27 May 2013

New Features Of Exception Handling In Java1.7


Apart of normal exception handling some new features have been introduced in java 1.7. 

Handling more than one exception with a single catch block:-
In Java SE 7 and later, a single catch block can handle more than one type of exception. This feature can reduce code duplication and lessen the temptation to catch an overly broad exception.
In the catch clause, specify the types of exceptions that block can handle, and separate each exception type with a vertical bar (|):

catch (IOException|SQLException ex) {
    logger.log(ex);
    throw ex;
}

Note: If a catch block handles more than one exception type, then the catch parameter is implicitly final. In this example, the catch parameter ex is final and therefore you cannot assign any values to it within the catch block.

The try-with-resource statement:-

The try-with-resources statement is a try statement that declares one or more resources. A resource is an object that must be closed after the program is finished with it. Thetry-with-resources statement ensures that each resource is closed at the end of the statement. Any object that implements java.lang.AutoCloseable, which includes all objects which implement java.io.Closeable, can be used as a resource.
The following example reads the first line from a file. It uses an instance of BufferedReader to read data from the file. BufferedReader is a resource that must be closed after the program is finished with it:

static String readFirstLineFromFile(String path) throws IOException {
    try (BufferedReader) br = new BufferedReader(new FileReader(path))) {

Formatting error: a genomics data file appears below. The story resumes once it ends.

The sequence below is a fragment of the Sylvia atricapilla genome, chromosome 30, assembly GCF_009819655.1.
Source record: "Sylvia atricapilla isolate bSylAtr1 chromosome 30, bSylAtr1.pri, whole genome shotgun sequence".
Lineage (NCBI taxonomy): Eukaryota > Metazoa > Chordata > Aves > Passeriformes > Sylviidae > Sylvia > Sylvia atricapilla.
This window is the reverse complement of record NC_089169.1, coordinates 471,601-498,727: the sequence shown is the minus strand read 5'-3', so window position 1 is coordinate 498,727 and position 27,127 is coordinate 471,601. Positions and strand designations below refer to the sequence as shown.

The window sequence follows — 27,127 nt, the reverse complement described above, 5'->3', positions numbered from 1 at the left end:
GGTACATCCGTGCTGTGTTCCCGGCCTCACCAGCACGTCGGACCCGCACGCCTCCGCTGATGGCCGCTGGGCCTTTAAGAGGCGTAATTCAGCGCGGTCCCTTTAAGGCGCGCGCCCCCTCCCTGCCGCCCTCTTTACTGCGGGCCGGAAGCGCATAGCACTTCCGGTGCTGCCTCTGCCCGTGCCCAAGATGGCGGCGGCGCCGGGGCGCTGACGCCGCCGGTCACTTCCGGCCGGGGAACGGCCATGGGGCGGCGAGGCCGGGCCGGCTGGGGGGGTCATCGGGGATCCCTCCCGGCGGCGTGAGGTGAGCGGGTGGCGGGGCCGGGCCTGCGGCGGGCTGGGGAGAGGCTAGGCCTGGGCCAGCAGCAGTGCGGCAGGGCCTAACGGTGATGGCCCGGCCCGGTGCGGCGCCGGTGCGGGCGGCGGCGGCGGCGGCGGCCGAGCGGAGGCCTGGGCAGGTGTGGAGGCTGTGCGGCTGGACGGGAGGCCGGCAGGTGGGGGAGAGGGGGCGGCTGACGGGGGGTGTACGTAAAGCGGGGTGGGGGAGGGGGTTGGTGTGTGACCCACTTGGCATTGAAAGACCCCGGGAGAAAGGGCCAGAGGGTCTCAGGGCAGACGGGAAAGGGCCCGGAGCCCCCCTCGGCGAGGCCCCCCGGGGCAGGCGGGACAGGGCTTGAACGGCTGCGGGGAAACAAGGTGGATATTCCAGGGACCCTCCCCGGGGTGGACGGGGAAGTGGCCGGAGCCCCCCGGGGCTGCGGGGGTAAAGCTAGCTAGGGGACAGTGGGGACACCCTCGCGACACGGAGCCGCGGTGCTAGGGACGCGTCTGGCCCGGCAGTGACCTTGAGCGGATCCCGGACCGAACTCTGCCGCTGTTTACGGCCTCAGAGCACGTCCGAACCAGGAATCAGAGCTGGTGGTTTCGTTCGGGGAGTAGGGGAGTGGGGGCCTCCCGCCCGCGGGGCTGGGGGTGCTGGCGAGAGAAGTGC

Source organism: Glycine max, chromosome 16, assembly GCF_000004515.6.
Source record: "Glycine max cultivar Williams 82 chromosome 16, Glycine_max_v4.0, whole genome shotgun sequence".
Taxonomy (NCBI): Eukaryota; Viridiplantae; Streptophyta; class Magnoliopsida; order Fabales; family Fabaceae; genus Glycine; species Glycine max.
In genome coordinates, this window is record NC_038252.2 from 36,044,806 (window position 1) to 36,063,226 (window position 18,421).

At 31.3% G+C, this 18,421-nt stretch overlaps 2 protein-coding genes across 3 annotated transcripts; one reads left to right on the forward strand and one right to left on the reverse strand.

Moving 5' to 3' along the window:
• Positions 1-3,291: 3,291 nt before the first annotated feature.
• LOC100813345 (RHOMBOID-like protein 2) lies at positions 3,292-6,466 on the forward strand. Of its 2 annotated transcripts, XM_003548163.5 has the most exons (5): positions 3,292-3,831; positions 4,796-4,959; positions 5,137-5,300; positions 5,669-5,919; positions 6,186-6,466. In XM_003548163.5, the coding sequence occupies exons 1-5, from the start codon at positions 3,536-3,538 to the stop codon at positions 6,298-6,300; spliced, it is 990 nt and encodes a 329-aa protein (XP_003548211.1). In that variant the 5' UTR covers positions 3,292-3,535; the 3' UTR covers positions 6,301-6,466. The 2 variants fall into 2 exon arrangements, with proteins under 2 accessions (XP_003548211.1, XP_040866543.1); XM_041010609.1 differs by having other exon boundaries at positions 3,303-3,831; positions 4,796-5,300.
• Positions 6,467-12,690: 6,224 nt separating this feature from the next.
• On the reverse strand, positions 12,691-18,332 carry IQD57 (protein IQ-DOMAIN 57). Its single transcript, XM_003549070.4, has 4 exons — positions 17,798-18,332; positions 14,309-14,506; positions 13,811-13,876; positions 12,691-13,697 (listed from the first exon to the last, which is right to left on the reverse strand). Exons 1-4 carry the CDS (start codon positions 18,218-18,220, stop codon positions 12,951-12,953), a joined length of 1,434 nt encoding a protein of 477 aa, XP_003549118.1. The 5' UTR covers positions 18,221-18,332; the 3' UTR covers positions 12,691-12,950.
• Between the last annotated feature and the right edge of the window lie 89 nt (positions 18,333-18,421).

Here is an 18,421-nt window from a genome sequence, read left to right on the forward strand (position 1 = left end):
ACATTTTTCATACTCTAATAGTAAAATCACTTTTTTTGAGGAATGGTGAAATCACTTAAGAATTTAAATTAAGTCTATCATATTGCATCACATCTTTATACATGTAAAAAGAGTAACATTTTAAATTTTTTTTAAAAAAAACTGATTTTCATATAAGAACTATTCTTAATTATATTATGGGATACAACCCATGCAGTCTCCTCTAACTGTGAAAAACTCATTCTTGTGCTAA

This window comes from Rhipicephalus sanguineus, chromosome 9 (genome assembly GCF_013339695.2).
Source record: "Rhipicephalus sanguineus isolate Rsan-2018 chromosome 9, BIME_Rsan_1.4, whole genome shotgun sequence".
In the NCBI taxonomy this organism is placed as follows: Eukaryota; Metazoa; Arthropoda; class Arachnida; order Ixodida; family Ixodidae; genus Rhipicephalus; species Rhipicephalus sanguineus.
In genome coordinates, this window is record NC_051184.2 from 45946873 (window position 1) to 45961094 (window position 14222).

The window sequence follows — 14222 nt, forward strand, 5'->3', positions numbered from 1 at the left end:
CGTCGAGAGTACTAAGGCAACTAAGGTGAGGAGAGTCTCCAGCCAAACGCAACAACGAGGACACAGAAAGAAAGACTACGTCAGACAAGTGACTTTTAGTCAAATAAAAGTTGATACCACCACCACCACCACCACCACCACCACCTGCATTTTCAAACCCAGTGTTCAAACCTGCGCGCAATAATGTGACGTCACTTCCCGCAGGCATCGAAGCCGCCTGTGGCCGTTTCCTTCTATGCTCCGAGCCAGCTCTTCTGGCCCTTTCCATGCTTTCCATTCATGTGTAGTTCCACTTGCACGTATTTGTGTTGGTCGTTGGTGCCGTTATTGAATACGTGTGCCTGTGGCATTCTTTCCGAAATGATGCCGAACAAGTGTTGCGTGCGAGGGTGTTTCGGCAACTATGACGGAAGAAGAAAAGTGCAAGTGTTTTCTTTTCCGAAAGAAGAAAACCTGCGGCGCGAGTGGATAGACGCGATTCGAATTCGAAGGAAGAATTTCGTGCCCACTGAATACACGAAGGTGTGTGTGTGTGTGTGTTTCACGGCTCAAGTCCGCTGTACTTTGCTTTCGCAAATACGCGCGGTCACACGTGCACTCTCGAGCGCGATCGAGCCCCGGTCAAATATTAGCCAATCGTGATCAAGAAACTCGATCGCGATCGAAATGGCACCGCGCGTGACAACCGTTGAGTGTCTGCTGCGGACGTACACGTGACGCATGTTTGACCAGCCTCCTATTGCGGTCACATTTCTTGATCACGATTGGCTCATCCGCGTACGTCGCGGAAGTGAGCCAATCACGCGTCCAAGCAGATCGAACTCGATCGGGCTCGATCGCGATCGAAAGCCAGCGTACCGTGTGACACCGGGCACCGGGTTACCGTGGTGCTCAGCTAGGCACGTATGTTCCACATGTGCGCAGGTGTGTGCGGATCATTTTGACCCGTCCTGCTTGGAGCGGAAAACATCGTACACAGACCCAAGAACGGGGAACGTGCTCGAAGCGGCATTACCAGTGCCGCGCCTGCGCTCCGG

return br.readLine();
    }
}

In this example, the resource declared in the try-with-resources statement is a BufferedReader. The declaration statement appears within parentheses immediately after thetry keyword. The class BufferedReader, in Java SE 7 and later, implements the interface java.lang.AutoCloseable. Because the BufferedReader instance is declared in a try-with-resource statement, it will be closed regardless of whether the try statement completes normally or abruptly. 

You may declare one or more resources in a try-with-resources statement. 

Example:-

try (
        java.util.zip.ZipFile zf = new java.util.zip.ZipFile(zipFileName);
        java.io.BufferedWriter writer = java.nio.file.Files.newBufferedWriter(outputFilePath, charset)
    ) {
         // code that uses the resources goes here.
        }

Suppressed Exceptions:-

An exception can be thrown from the block of code associated with the try-with-resources statement. If an exception is thrown from the try block and one or more exceptions are thrown from the try-with-resources statement, then those exceptions thrown from the try-with-resources statement are suppressed, and the exception thrown by the block is the one that is thrown by the method. You can retrieve these suppressed exceptions by calling the Throwable.getSuppressed method from the exception thrown by the try block.

Bibliography:-
http://docs.oracle.com/javase/tutorial/essential/exceptions/index.html 

Note:- Almost all the content is taken from the above site 
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